Cheaper gas: Enjoy it while it lasts

Demand eventually will increase price

September 12, 2006|By Paul Adams and Tyeesha Dixon | Paul Adams and Tyeesha Dixon,Sun reporters

The summer driving season is over, there's not a hurricane nearby and all is relatively calm for the moment in Lebanon and Iran, which has recently expressed a willingness to negotiate over its nuclear program.

It adds up to a 40-cent drop in Maryland gasoline prices over the past month, providing an unexpectedly happy ending to a summer that saw prices hover above $3 a gallon as geopolitical tensions and tropical weather worries roiled global energy markets.

And the news is likely to get better for motorists in the next several weeks.

Some oil industry analysts say prices could fall an additional 10 cents or more before leveling off at about $2.50 per gallon for regular unleaded. The Organization of Petroleum Exporting Countries added to the downward momentum yesterday by announcing that it would maintain current production levels. That news sent crude prices below $66 per barrel, a decline of roughly 16 percent from the all-time high reached in mid-July.

But analysts say motorists would be wise to curb their enthusiasm.

Global oil and gasoline supplies remain extremely tight as demand continues to climb - despite plunging truck and SUV sales in the United States. The market is increasingly being driven by economic growth in China, India and other rapidly developing countries, which have a rising thirst for oil. That, combined with continued uncertainties in the Middle East, will keep prices from staying low for long.

"It's good news as long as it lasts," said Nigel T. Gault, U.S. economist for Global Insight Inc., an economic analysis and forecasting firm based outside Boston. "We're not sure how long it's going to continue. We do see a risk of prices heading back up again later this year as we head into the winter months."

The average price for a gallon of regular unleaded gasoline was $2.673 in Maryland yesterday, according to motor club AAA, slightly higher than the national average of $2.624. A month ago, Marylanders were paying $3.077 per gallon. A year ago, gasoline cost $3.215 in Maryland as production disruptions caused by Hurricane Katrina sent prices to record levels in most of the country.

Still, motorists aren't exactly smiling over the recent prices.

"Now it's down to $2.69, but that's still too high," said Brian Buchner, a 36-year-old project manager from Annapolis.

Buchner spent more than $54 filling up his Dodge Durango at a BP station on Russell Street yesterday. He said it's nice to see prices coming down, but they are still high by historical standards.

Lois Allen, a Baltimore retiree, said the drop in prices isn't adding a fortune to her wallet.

"To tell you the truth, I don't really notice it," said Allen, who stopped for gas at a Texaco station on North Avenue, where regular unleaded was $2.55.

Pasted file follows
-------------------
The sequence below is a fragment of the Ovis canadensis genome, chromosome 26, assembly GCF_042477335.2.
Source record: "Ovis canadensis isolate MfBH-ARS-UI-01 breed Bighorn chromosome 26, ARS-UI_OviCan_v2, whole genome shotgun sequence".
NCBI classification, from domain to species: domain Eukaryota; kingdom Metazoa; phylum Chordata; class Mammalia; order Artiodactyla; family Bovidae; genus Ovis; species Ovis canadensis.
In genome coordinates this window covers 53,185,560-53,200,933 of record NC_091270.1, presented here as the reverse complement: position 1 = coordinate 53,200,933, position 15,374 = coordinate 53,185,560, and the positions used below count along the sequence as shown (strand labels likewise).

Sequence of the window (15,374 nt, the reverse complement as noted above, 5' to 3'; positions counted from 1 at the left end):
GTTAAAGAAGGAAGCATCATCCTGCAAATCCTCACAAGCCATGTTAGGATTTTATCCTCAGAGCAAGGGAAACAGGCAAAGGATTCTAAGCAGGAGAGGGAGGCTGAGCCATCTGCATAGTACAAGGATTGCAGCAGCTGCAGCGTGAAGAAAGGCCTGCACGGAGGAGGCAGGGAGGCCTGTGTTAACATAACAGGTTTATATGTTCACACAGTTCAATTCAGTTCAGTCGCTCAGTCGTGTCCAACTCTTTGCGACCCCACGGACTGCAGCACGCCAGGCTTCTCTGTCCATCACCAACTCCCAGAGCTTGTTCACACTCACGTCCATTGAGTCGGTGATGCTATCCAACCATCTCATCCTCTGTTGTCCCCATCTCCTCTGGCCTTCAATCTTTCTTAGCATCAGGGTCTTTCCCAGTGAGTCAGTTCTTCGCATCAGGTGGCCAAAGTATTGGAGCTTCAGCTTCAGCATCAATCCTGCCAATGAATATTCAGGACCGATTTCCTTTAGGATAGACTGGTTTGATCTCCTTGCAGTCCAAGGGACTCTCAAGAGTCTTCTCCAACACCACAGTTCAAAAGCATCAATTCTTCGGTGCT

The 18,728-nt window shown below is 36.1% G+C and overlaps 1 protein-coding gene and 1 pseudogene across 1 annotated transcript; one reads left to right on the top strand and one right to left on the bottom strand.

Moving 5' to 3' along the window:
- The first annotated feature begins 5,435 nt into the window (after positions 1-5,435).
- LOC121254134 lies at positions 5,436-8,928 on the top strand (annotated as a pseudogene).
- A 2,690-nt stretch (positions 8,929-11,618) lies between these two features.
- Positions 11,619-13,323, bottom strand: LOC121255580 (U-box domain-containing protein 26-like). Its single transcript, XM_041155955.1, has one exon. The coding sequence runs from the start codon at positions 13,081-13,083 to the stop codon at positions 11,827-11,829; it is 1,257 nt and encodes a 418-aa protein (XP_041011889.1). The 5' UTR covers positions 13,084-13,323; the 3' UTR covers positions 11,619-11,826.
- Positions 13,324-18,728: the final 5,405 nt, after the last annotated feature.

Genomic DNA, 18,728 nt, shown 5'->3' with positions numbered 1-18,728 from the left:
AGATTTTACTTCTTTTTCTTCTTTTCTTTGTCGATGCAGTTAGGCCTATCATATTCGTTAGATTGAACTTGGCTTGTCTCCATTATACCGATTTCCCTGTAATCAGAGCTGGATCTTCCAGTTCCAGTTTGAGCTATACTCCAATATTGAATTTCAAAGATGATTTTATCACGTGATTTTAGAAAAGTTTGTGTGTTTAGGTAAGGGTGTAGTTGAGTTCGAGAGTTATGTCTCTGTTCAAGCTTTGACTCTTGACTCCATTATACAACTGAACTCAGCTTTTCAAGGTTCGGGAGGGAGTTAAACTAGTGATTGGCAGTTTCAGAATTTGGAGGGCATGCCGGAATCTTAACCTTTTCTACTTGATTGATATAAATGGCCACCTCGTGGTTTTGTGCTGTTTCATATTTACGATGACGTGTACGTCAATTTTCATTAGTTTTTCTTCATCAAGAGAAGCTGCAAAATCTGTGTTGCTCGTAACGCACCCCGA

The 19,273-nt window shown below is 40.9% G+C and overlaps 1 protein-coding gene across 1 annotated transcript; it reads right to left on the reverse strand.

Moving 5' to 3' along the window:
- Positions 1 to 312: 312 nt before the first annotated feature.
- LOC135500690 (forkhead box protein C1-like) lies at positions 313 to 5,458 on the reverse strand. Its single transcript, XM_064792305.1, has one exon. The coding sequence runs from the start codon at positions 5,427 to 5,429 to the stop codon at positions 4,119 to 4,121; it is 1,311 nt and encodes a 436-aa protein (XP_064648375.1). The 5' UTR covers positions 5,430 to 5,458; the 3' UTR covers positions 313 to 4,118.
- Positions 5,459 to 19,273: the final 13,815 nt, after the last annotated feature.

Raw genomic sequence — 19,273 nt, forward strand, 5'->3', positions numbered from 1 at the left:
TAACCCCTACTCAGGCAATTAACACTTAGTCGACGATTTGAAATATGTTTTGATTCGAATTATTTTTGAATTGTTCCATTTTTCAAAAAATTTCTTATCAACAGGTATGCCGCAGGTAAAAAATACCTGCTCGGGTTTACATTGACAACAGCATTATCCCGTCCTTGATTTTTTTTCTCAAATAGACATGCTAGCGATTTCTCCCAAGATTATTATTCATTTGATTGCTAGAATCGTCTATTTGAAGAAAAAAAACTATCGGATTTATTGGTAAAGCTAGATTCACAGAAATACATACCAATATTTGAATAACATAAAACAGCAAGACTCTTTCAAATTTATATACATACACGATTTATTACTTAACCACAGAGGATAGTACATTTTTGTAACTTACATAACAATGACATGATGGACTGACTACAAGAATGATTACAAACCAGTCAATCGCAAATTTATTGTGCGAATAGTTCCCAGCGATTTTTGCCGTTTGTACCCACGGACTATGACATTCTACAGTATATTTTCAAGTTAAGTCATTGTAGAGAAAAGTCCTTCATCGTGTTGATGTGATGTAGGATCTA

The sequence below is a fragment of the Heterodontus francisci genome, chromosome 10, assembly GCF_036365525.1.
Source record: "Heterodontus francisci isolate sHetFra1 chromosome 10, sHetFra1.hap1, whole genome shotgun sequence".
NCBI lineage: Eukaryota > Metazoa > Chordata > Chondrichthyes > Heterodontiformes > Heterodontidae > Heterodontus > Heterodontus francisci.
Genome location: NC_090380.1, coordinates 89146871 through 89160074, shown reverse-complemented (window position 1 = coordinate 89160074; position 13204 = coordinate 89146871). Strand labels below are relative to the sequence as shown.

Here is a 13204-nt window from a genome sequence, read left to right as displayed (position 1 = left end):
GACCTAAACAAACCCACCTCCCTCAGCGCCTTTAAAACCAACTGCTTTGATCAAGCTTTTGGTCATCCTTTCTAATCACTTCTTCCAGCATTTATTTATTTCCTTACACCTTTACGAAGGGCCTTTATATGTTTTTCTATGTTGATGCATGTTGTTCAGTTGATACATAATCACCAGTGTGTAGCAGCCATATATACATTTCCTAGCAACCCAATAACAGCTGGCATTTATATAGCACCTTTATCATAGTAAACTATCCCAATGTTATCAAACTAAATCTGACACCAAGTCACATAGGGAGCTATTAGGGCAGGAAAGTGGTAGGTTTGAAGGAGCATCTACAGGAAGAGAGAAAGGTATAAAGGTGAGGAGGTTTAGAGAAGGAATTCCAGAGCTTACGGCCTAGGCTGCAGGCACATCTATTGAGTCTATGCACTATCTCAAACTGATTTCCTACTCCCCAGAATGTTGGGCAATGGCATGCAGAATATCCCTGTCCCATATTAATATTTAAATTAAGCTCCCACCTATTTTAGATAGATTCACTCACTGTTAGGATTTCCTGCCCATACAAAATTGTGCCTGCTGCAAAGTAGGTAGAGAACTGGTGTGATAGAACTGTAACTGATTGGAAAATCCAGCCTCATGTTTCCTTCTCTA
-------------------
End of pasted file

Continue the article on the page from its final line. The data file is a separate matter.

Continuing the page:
Analysts say consumers have either become accustomed to high prices or simply abandoned any hope of avoiding them. Despite prices above $3 per gallon throughout much of the summer, Americans continued to drive pretty much as usual.

The Energy Department reports that gasoline consumption was up 1.4 percent for August compared with August a year ago. That was slightly less than the historical average annual growth of about 1.5 percent to 2 percent.

The good news is that higher prices and continued strong demand inspired the industry to scramble to produce more gas, as well as to import record amounts from abroad, analysts said.

As of Sept. 1, the nation had 207 million barrels of gasoline in its inventory, about 3.5 percent more than usual for this time of year. Oil inventories are at their highest level since 1998, the Energy Department said, in part because oil rigs damaged by last year's hurricanes are coming back online and producing at peak levels.

The market typically sends prices lower after Labor Day, considered the end to the summer driving season and a return to normal demand. But the unusually high gas inventories combined with an easing of tensions in the Middle East resulted in the usual sell-off coming a month early this year, said Doug MacIntyre, a senior oil market analyst with the U.S. Energy Information Administration in Washington.

It was the exact opposite situation last year, when oil and gas supplies were disrupted by hurricanes in the Gulf of Mexico, McIntyre said.

"On the crude side, the lower prices are reflecting this sort of relatively rosy outlook for most of the world on oil," he said.

For much of the summer, energy markets built a "risk premium" into the price of oil and gasoline because of the war on the Israel-Lebanon border. Though neither country produces oil, some analysts feared that the fighting could spread to other parts of the Middle East. At the same time, Iran was threatening to close its oil fields if the West imposed economic sanctions over its nuclear program. Iran said Sunday that it is ready to consider complying with a U.N. Security Council demand that it freeze its enrichment of uranium.

With those crises heading toward resolution, analysts see crude prices continuing to fall this month, taking gasoline down, too. But experts say crude would have to fall by $20 to $30 per barrel for gasoline to drop below $2 per gallon. That's unlikely in a world where demand for oil continues to accelerate.

"Fundamentally, we're in a world where demand continues to grow, and its continued growth has been surprisingly strong in the face of high commodity prices," said Dave Pursell, a partner and industry analyst at Pickering Energy Partners in Houston, Texas.

Baltimore Sun Articles
Please note the green-lined linked article text has been applied commercially without any involvement from our newsroom editors, reporters or any other editorial staff.